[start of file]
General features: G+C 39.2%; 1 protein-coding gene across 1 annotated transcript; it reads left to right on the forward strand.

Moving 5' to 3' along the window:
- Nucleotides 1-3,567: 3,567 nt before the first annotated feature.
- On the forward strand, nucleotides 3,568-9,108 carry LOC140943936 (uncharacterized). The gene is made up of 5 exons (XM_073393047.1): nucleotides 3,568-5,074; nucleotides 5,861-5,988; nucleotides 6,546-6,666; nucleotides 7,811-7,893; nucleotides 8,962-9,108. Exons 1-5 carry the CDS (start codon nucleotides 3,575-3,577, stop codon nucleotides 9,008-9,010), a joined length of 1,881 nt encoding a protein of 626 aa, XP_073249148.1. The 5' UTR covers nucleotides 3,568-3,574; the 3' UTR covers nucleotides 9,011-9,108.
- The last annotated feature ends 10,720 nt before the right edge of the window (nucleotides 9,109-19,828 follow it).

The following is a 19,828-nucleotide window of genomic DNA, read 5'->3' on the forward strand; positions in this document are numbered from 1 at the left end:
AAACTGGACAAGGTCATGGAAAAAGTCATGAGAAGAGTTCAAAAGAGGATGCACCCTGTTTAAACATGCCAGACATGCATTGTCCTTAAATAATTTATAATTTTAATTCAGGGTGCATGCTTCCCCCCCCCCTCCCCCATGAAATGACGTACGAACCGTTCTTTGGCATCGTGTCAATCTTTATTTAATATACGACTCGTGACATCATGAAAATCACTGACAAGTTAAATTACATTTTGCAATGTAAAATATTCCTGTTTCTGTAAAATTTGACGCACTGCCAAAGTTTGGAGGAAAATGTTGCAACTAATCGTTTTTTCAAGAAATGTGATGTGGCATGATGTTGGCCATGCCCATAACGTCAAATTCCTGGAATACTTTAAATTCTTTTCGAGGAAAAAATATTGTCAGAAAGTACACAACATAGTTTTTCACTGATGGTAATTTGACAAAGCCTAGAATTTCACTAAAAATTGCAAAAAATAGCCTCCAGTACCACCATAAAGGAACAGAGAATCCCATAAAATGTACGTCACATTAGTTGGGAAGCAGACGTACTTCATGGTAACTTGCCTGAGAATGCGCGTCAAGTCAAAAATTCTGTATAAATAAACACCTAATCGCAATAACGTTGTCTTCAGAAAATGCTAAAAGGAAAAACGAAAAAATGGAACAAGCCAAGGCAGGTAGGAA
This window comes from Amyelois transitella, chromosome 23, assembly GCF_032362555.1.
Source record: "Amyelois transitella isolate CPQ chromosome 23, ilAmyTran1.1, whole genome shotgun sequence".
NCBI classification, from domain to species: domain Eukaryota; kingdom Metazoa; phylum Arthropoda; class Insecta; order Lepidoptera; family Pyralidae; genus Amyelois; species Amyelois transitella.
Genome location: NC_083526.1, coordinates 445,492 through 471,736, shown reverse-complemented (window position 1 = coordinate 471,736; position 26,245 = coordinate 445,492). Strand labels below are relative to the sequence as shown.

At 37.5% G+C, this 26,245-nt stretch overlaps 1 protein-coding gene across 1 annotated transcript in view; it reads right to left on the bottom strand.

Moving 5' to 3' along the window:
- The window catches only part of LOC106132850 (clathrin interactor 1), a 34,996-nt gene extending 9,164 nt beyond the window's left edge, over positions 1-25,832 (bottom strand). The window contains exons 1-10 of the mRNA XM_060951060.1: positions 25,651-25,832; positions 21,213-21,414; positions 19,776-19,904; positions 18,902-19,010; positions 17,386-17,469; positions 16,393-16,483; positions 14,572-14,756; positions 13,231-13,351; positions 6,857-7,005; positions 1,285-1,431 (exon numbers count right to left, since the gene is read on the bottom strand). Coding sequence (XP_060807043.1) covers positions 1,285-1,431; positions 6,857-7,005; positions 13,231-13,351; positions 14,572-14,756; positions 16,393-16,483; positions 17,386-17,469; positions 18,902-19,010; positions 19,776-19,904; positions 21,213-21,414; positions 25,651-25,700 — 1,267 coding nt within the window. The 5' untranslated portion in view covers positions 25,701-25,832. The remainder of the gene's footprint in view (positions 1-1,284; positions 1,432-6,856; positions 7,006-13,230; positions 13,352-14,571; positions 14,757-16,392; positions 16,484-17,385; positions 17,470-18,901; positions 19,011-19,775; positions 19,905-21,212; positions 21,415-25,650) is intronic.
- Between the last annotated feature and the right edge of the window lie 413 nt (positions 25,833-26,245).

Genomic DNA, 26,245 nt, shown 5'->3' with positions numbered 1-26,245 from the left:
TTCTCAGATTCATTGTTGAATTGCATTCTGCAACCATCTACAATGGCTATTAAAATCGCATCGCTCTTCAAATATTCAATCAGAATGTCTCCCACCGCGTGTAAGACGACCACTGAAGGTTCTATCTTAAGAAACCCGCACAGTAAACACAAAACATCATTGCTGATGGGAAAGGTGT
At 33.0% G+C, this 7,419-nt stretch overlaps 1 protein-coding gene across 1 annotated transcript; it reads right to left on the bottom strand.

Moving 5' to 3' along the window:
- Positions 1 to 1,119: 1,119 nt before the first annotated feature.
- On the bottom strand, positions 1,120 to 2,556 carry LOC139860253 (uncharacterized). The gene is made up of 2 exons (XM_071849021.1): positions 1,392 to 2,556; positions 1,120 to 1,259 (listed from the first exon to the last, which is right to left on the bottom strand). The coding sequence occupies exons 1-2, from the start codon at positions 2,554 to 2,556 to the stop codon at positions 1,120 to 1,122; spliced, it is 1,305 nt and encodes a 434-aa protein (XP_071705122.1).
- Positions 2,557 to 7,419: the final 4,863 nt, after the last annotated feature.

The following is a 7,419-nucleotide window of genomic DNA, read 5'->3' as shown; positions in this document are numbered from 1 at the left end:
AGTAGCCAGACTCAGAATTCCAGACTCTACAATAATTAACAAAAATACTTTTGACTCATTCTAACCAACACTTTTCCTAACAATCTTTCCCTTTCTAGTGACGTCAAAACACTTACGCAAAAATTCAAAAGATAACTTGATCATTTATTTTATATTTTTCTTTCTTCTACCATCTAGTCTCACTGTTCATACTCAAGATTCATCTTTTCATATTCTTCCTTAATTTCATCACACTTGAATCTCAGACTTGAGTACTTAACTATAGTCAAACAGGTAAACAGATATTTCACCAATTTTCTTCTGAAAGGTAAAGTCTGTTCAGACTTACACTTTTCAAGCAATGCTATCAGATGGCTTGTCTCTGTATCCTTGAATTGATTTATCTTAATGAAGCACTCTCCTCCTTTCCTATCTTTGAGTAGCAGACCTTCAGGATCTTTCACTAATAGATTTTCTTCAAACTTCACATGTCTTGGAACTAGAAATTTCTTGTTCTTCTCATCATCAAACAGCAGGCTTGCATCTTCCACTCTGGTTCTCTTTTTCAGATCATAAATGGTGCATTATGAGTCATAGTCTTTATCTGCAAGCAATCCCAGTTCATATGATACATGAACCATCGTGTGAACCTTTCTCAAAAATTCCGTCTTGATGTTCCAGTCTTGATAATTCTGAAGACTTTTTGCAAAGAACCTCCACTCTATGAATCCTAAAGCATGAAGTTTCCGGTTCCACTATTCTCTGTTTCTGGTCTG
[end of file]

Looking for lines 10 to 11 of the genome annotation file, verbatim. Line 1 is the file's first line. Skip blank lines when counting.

NCBI classification, from domain to species: domain Eukaryota; kingdom Metazoa; phylum Arthropoda; class Insecta; order Lepidoptera; family Pyralidae; genus Amyelois; species Amyelois transitella.
Genome location: NC_083526.1, coordinates 445,492 through 471,736, shown reverse-complemented (window position 1 = coordinate 471,736; position 26,245 = coordinate 445,492). Strand labels below are relative to the sequence as shown.